Konch Magazine - Living in the Black Arts Movement by Aishah Rahman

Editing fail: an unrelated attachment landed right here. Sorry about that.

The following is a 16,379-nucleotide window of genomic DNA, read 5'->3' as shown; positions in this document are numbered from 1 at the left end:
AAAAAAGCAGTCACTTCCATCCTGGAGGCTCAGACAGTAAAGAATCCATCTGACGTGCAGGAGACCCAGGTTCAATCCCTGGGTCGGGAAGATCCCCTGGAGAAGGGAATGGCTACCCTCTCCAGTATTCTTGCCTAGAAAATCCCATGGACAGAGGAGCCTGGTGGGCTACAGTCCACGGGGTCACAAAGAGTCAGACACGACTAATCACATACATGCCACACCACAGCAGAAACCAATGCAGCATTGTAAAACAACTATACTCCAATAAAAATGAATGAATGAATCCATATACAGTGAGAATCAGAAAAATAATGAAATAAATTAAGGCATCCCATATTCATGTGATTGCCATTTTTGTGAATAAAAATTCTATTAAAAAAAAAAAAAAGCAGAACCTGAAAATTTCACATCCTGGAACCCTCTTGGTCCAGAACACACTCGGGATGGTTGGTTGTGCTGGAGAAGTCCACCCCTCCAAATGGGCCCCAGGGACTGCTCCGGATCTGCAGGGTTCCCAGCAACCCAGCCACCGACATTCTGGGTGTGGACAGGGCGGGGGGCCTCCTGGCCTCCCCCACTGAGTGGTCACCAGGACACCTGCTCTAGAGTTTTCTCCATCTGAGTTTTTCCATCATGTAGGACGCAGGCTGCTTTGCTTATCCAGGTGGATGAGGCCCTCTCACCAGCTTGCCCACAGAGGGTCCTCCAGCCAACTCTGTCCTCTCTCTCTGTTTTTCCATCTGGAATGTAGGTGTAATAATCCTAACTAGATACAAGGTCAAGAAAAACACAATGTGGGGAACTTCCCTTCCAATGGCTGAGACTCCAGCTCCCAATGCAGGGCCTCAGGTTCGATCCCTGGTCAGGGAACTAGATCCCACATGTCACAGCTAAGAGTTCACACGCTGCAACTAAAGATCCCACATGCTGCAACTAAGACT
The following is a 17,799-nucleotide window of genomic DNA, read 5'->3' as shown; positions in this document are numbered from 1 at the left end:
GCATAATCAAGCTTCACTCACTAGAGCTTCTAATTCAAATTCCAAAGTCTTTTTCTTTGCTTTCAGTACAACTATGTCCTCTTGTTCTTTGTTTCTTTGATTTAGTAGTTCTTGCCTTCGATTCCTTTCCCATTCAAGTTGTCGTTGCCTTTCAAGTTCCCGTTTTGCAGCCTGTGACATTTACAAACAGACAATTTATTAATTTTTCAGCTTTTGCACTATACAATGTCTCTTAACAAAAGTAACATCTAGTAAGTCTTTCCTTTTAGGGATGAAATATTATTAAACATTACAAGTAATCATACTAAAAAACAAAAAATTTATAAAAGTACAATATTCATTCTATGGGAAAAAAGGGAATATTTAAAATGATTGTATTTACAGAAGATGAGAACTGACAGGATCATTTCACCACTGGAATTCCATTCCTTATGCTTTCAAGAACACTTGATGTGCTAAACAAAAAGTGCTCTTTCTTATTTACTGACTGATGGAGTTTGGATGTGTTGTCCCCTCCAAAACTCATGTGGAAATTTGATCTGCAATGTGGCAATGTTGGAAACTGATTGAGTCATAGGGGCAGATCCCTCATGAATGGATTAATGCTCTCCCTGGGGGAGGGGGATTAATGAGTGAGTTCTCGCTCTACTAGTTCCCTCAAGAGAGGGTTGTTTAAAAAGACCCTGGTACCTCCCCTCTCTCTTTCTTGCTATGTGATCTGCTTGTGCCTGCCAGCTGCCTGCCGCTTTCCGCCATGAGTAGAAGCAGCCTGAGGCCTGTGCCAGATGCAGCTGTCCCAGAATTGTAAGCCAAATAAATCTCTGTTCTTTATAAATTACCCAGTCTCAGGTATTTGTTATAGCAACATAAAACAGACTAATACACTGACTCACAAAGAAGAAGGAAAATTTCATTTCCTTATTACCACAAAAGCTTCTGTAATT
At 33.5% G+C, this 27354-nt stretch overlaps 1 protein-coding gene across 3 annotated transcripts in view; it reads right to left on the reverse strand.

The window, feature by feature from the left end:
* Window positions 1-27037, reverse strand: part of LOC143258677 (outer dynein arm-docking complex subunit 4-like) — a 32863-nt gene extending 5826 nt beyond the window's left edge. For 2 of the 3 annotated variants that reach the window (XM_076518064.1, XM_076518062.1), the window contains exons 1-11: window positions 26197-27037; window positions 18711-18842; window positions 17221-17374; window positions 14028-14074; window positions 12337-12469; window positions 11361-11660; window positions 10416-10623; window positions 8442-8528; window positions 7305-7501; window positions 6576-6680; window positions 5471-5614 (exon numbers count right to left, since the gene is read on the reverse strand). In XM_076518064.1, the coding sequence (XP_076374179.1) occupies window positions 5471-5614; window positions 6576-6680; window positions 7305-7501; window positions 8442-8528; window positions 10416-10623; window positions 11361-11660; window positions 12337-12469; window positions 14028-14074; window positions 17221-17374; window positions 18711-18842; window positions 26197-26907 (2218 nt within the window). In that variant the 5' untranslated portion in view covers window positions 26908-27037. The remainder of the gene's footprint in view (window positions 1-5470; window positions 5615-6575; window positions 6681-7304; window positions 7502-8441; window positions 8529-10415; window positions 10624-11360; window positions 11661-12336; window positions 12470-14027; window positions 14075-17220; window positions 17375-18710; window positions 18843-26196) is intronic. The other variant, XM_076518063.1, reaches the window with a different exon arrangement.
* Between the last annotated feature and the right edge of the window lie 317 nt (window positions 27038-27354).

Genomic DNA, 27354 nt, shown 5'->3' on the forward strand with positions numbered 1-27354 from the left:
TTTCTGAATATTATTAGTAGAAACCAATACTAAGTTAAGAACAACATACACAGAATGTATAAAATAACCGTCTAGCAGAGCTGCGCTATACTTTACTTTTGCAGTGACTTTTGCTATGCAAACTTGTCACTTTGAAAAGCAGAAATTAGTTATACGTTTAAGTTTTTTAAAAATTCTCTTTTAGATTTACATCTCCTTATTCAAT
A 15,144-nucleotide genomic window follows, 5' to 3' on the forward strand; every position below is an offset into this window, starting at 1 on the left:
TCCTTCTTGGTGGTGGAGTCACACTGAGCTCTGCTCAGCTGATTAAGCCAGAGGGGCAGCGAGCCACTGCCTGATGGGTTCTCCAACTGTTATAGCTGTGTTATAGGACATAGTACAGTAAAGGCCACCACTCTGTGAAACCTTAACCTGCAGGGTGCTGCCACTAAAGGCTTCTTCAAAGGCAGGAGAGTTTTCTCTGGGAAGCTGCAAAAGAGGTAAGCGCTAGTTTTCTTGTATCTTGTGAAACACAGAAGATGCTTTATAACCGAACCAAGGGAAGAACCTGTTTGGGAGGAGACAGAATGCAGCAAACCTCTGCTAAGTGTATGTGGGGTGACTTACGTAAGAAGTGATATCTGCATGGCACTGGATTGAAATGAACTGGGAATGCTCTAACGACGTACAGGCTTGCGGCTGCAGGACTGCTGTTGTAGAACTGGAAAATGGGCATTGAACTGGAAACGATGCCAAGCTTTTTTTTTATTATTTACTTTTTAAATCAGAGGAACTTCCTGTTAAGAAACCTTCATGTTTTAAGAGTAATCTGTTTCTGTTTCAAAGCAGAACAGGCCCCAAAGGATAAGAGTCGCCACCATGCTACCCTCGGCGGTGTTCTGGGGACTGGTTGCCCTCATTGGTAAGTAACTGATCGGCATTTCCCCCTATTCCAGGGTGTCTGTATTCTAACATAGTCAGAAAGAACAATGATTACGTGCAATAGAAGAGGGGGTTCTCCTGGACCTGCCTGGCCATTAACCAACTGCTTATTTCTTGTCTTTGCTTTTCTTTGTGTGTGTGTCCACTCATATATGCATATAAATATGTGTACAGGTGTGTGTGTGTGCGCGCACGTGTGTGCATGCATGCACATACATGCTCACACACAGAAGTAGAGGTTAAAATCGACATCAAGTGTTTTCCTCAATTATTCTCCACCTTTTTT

Living in the Black Arts Movement To unlearn the Great white idea to back it through my core. Some piece of European truth That has dearly come apart Emaciates my blood And manipulates my heart. I have come to understand That art devoid of me is Genocide at best. Excerpted from Bill Gunn’s Black Picture Show Published by Ishmael Reed Publishing Company They tell me that the Black Arts Movement began in the sixties, climaxed in 1965 and ended “somewhere in the early 80’s.” But not by my life’s calendar. In order for to write about my role in the Black Arts Movement I have begun with my personal gestation period of searching for a black aesthetic and trace my path to when I blossomed into a playwright of the Black Arts Movement. The Harlem of my girlhood was one where in the original grimy building of the Schomburg Library where Jean Blackwell Hutson, former editor and later chief of the Schomburg Center for Research and Black Culture and Ernerst Kaiser, critic and Schomburg librarian, seminal curators of the Schomburg Collection on the Black Research and Culture guided me through W.E.B. DuBois, where on 116th Street and Lenox Avenue P.S. 184, white communist teachers, (exiled to teach in Harlem) taught their pupils about Langston Hughes and Harlem Renaissance writers with a vengeance, where New York Communist Leader Ben Davis, Paul Robeson and painter Norman Lewis were regular guest speakers and where I was inculcated at an early age with the knowledge that art and politics were inseparable. I migrated downtown to the West Village smack dab into the apolitical Beat Generation white literary movement where I was the only one and wanted to ask the two brown beat poets what the Black Mountain School and the New York School and the New Critics had to do with being black in America and which meter, which iambic whose pentameter, which literary school for me? I moved from the West Village for the East Village where I wasn’t the only one and where, at the time, the confluence of African countries’ overthrow of colonialism and African-Americans ‘call for Black Power merged with our search to transcend Western forms in all areas in our search for a Black Aesthetic. Black Arts was “Cuba Si and Yanqi No” and “Fair Play for Cuba” parties and dancing in the streets in front of the Harlem’s Hotel Theresa where Cuba’s Prime Minister Fidel Castro sought sanctuary while attending a session of the United Nations. Black Arts, then was On Guard for Freedom and Organization of Young Men and The Harlem Writers Guild bursting into the Security Council gallery on February 16, 1961 and in those initial seconds becoming instantly awed and revered. When we regained our composure we remembered our mission in that darkened chamber where our presence was a fissure, a fault line in the gathering of august men dividing the plunder of the Congo. Our voices ruptured the air, as Adlai Stevenson, Ambassador to the United Nations, rose to deliver his maiden speech to the world. We raised the brutalized images of the Congo’s Premier Patrice Lumumba, betrayed by Britain, France, Belgium and the U.S. and delivered to his enemies. Years later, the Belgians admitted that they’d been in on his murder; the United States still won’t admits its complicity. We raised photos of his widow, Pauline, walking ahead of the mourners her head shaved, her breasts bared before the world. What novel could compare to that? In that time of heated up politics the Lower East Side was roiling with arts and politics and music. It was the Fruit of Islam bowties and bean pies uptown and Elijah’s The Final Call for three African American southern states. Life was political clinics taught by Harold Cruze at Bobb Hamilton’s loft where the sistas and brothas pondered together, trying to entangle the American riddle. What about Art? What about economics? What about galloping capitalism and its universal color coded exploitation? Isn’t integration asking for a piece of Pox American and do we really want to integrate into a burning house? And “responsible” middle class leaders, replying, “yes, yes. That’s what we want. We want the whole American hog, white man. Your money and maladies, your middle class blues. That’s what we want.” Gradually my inchoate artistic ideas began to take shape. I was committed to the truth telling of black lives (especially black women) in the face of silence and I knew we African Americans were a jazz people who lived improvisatory lives in multi-realities so why couldn’t The Music be adapted as a dramatic structure? From following content. My first play was Lady Day: A Musical Tragedy produced in 1972 by Bob Kalfin of the Chelsea Theater. He was committed to staging the unexpected. Lady Day was the premiere production The Brooklyn Academy of Music. Paul Carter Harrison directed, Archie Shepp was the composer and Cecil Norfleet, Roger Robinson and saxophonist Clifford Jordan were some of the actors. In Lady Day, I wanted to challenge the myths surrounding the legendary singer and make clear the confluence of gender and racial oppression that was Holiday’s reality. And through the years in all my plays and prose my goal remains to reveal Afro-American stories framed in African-American cultural forms. My struggle is ongoing. In my most recent work, Pigmentocracy Blues, a novel that traces a renowned family of daughters from the Civil Rights era, through the Black Arts Movement, Integration, to Post Racial and Fade-to-White America, my Jazz aesthetic is full blown. Black Art is our Tree of Life. It keeps on renewing itself as each generation offers a new cultural form. The legacy of our Black Arts Movement is that our children know now that at least in our artistic practice we don’t have to assimilate. Yes, it’s all right to practice cultural sovereignty. Multitudes in the diaspora, if not the mainstream, will hear and respond. Black Arts was all our spirits and passions of that time expressed in a memorable concert one golden afternoon in The East Village with The Music played by flat footed black boys who flowed in from Philly, breezed in from Detroit, D.C., Arkansas, Chicago and St. Louis. Jazz musicians wearing fezzes and blowing 360 degrees of music on out looking axes while we poets and painters followed them pied piper to the Sun (Ra) trying to imitate them cause The Music was so way way ahead. “So why not have a concert in the afternoon at the Fillmore East on Second Avenue, next to the Ukranian store that sells the white blouses with the embroidery, next to the magazine stand with a soda fountain that sells egg creams, opposite the fat pork sausages hanging in the butcher shop, across the street from the Jewish deli? A free concert against segregation, police brutality, and colonialism said the hip owner of the Fillmore East. No advertising, just word of mouth. I’ll get the band. Be there. Inside the East. Everybody is throbbing with the storms raging across the land but we are also mellowed out in the anticipation of The Music. Aishah Rahman, born Virginia Hughes (born 1936, New York City,died 2014,Mexico) was an African American playwright. Rahman grew up as a foster child in Harlem. She received a B. S. in political science from Howard University in 1968. Lady Day: A Musical Tragedy (1972) was a play about Billie Holiday. Unfinished Women Cry in No Man's Land While a Bird Dies in a Gilded Cage, juxtaposing the decisions of five unwed mothers with the death of Charlie Parker, premiered in 1977. She wrote a blues musical A Tale of Madame Zora (1986), based on Zora Neale Hurston's life. In collaboration with Akua Dixon Turre she wrote the libretto for Anybody Seen Marie Laveau?, an opera about the New Orleans voodoo practitioner Marie Laveau.